Thursday, November 26, 2015

In Alberta, oil industry, left-wing government and environmental groups all on same page

An unlikely alliance appears to be developing between the relatively new Alberta NDP government and Alberta's commercial oil sands developers. Such a coming together of minds and opinions would have been unthinkable just a year ago, but in the new Zeitgeist of low oil prices and increased concern over global warming, it is perhaps not as unlikely as it first appears.
Rachel Notley's left-leaning NDP government was elected in May of this year, against all expectations and putting an end to an 80-year run of centre-right governments in Alberta, on a platform which included taking strong and effective action on climate change.
Alberta remains the "dirty man" of Canada, with its huge dependence on carbon-intensive oil sands development and more coal-fired electricity generation than the rest of the country out together. But the Alberta government has taken action recently to turn that around with the announcement of their new provincial climate action plan in the run-up to the Paris climate forum this December.
The plan includes a province-wide carbon tax, starting at $20/tonne in 2017, and increasing to $30/tonne in 2018 (which is also where British Columbia's very successful carbon tax is pitched). Sticklers may complain that it is not a completely revenue-neutral carbon tax like BC's, but the estimated $3 billion a year in carbon tax revenue will be ploughed back into green technologies and infrastructure, and also into compensation for the lowest earning 60% of households. So, it is not revenue-neutral for individuals, but it is revenue-neutral for the province as a whole.
In addition, the plan calls for a hard cap on oil sands carbon emissions, a phase-out of coal-fired power over the next 15 years (with two-thirds being replaced by renewables, primarily wind power), a 10-year goal to nearly halve methane emissions, and incentives for renewable energy development (which is to represent 30% of Alberta's power by 2030). All in all, a pretty comprehensive and ambitious policy.
But the expected howls of outrage and indignation from Alberta's oil industry did not arrive. Indeed, its reaction has been positively supportive and celebratory. Why? The strategy will cost Albertan businesses and residents billions, but there has been a grudging recognition that the perceptions (especially south of the border), even if not the reality, of the oil sands operations have been actively harming the oil industry's ability to do business. Premier Notley specifically referred to US President Obama's recent cancellation of the Keystone XL pipeline over the environmental impact of oil sands development as "a wake-up call" (as well as "a kick in the teeth").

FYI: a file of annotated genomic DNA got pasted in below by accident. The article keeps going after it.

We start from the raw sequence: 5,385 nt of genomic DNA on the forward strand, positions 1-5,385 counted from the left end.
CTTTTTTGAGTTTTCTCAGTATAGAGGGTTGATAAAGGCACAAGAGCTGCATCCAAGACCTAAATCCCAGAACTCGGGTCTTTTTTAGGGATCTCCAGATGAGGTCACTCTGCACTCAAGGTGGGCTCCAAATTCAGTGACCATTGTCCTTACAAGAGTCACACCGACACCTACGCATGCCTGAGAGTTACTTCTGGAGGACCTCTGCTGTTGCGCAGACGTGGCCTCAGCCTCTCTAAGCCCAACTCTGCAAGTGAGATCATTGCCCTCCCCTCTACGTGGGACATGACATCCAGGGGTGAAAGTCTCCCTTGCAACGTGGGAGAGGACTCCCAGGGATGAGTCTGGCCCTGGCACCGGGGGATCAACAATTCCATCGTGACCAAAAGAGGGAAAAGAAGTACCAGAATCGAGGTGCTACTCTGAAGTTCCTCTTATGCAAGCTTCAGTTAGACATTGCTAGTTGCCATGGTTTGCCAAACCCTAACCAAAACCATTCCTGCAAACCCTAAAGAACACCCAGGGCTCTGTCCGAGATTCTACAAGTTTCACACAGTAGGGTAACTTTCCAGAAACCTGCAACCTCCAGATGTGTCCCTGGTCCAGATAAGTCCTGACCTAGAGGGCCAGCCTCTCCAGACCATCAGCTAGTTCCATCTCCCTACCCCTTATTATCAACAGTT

The leaders of some of Canada's biggest carbon dioxide emitters emitters lined up to express their support and to bolster their greem credentials. CNTL chairman Murray Edwards commented, "On behalf of Canadian Natural Resources Ltd, my colleagues at Suncor, Cenovus and Shell, we applaud Premier Notley for giving us [sic], to provide the position of leadership on climate policy". Suncor CEO Steve Williams offered: "This plan will make one of the world's largest oil-producing regions a leader in addressing the climate change challenge". Shell Canada's president Lorraine Michelmore called the climate plan "a turning point" and "the end of a chapter for Alberta, and for Canada, where the economy and the environment were at odds". Kinder Morgan Canada's president Ian Anderson issued a statement saying: "The collaboration of industry, the government of Alberta and environmental groups helps pave a path forward and provides important clarity to policy and direction for the entire industry".
Wow! The Cool-Aid has definitely changed colour.

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